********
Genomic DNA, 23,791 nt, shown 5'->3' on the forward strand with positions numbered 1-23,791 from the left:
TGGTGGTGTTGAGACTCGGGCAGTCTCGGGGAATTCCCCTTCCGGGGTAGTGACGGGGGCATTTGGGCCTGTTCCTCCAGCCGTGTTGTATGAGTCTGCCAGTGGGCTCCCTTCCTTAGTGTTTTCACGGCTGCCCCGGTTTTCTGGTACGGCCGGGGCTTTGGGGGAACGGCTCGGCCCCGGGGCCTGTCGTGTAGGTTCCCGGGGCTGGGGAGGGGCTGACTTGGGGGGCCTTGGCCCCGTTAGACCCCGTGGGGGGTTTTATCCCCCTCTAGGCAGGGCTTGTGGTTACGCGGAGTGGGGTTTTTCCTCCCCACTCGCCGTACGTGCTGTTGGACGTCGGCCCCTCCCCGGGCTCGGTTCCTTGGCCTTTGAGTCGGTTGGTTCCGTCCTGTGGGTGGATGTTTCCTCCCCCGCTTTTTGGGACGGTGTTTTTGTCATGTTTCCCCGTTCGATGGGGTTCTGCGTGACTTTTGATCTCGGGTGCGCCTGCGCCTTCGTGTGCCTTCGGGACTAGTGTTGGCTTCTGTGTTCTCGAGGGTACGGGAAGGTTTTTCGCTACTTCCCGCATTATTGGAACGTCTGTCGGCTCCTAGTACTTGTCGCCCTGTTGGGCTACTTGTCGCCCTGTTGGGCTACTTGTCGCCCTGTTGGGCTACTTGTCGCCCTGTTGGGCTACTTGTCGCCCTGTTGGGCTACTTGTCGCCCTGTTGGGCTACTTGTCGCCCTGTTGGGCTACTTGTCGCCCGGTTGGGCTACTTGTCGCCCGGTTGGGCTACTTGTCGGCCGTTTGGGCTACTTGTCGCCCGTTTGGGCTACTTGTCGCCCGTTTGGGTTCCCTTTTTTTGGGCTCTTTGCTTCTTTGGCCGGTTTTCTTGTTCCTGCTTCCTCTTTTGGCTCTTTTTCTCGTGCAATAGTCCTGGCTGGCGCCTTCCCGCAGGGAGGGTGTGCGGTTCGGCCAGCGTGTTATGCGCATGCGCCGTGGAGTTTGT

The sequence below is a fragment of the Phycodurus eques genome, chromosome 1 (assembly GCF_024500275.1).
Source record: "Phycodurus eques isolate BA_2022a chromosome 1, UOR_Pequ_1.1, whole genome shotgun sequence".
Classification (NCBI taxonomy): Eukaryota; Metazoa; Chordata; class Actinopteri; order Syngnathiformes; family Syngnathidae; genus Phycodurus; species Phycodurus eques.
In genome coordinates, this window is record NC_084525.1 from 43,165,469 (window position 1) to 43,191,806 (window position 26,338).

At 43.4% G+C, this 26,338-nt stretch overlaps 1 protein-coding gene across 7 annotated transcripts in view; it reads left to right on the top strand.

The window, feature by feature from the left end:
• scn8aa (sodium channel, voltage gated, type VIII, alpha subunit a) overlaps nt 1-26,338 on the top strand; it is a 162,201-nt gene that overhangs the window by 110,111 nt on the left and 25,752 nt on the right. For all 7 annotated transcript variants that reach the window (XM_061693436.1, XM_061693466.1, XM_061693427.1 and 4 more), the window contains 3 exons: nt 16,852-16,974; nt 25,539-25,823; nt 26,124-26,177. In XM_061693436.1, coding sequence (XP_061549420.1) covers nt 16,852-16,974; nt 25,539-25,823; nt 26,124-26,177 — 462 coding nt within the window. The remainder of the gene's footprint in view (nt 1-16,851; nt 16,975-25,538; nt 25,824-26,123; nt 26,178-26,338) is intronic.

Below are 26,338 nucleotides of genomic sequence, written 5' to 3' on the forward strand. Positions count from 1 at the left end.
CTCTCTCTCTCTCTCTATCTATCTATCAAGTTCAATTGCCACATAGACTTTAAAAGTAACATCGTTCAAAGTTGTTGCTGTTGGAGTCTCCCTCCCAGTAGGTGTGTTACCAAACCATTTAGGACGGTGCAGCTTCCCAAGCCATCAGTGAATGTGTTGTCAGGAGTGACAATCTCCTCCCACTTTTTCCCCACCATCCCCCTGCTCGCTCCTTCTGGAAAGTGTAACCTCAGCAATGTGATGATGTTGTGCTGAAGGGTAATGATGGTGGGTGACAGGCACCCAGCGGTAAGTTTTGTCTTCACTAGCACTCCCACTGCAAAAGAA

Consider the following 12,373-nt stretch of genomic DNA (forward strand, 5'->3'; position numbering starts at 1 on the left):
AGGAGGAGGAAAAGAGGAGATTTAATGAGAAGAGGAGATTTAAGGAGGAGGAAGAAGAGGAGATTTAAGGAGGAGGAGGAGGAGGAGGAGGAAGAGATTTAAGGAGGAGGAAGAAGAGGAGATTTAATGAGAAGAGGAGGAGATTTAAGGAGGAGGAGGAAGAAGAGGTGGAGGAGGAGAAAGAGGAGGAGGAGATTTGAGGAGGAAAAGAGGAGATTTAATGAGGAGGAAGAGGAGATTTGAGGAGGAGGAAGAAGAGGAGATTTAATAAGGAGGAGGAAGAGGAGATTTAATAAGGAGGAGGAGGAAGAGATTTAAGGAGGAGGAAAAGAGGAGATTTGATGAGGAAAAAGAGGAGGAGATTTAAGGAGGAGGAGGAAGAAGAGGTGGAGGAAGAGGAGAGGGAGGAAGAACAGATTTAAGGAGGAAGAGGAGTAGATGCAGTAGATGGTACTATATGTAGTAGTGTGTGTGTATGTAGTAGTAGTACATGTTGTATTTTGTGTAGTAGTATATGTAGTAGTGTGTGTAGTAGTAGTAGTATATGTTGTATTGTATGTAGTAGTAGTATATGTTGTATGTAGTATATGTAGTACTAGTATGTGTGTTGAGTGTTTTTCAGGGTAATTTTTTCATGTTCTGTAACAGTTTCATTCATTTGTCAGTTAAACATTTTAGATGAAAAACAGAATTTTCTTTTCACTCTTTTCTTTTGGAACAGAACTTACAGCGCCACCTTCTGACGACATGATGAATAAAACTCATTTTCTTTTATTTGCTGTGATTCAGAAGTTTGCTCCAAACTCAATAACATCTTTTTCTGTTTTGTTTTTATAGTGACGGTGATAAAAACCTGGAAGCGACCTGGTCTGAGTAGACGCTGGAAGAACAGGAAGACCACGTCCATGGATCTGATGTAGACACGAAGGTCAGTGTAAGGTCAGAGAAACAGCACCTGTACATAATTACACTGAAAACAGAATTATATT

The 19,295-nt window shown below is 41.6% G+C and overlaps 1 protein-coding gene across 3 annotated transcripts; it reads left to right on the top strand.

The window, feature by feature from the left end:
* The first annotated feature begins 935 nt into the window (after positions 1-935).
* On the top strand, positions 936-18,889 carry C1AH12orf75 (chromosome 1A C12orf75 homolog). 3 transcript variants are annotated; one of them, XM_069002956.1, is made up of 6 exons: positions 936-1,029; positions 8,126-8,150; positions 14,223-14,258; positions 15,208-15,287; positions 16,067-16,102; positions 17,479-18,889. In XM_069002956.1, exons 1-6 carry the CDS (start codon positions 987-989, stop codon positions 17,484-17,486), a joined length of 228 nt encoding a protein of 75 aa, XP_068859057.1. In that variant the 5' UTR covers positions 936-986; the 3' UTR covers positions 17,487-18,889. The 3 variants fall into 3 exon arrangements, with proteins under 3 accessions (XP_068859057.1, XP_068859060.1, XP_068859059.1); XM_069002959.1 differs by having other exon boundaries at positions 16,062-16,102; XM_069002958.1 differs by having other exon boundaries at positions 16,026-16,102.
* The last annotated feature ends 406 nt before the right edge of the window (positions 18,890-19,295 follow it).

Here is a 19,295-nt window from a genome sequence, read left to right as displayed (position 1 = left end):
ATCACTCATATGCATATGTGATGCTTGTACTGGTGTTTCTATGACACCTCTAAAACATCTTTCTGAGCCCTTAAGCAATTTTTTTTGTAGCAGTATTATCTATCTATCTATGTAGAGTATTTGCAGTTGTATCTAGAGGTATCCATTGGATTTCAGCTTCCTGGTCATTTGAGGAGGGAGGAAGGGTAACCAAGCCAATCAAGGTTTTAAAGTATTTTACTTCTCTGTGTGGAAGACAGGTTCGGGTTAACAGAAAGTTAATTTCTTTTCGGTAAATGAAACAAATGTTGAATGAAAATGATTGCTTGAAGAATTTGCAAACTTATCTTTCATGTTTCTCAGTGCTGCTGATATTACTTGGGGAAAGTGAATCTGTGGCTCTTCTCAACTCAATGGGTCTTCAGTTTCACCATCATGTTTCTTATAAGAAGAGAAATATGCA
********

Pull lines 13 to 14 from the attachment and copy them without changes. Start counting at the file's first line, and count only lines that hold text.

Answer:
AGGAGGAGGAAAAGAGGAGATTTAATGAGAAGAGGAGATTTAAGGAGGAGGAAGAAGAGGAGATTTAAGGAGGAGGAGGAGGAGGAGGAGGAAGAGATTTAAGGAGGAGGAAGAAGAGGAGATTTAATGAGAAGAGGAGGAGATTTAAGGAGGAGGAGGAAGAAGAGGTGGAGGAGGAGAAAGAGGAGGAGGAGATTTGAGGAGGAAAAGAGGAGATTTAATGAGGAGGAAGAGGAGATTTGAGGAGGAGGAAGAAGAGGAGATTTAATAAGGAGGAGGAAGAGGAGATTTAATAAGGAGGAGGAGGAAGAGATTTAAGGAGGAGGAAAAGAGGAGATTTGATGAGGAAAAAGAGGAGGAGATTTAAGGAGGAGGAGGAAGAAGAGGTGGAGGAAGAGGAGAGGGAGGAAGAACAGATTTAAGGAGGAAGAGGAGTAGATGCAGTAGATGGTACTATATGTAGTAGTGTGTGTGTATGTAGTAGTAGTACATGTTGTATTTTGTGTAGTAGTATATGTAGTAGTGTGTGTAGTAGTAGTAGTATATGTTGTATTGTATGTAGTAGTAGTATATGTTGTATGTAGTATATGTAGTACTAGTATGTGTGTTGAGTGTTTTTCAGGGTAATTTTTTCATGTTCTGTAACAGTTTCATTCATTTGTCAGTTAAACATTTTAGATGAAAAACAGAATTTTCTTTTCACTCTTTTCTTTTGGAACAGAACTTACAGCGCCACCTTCTGACGACATGATGAATAAAACTCATTTTCTTTTATTTGCTGTGATTCAGAAGTTTGCTCCAAACTCAATAACATCTTTTTCTGTTTTGTTTTTATAGTGACGGTGATAAAAACCTGGAAGCGACCTGGTCTGAGTAGACGCTGGAAGAACAGGAAGACCACGTCCATGGATCTGATGTAGACACGAAGGTCAGTGTAAGGTCAGAGAAACAGCACCTGTACATAATTACACTGAAAACAGAATTATATT

The 19,295-nt window shown below is 41.6% G+C and overlaps 1 protein-coding gene across 3 annotated transcripts; it reads left to right on the top strand.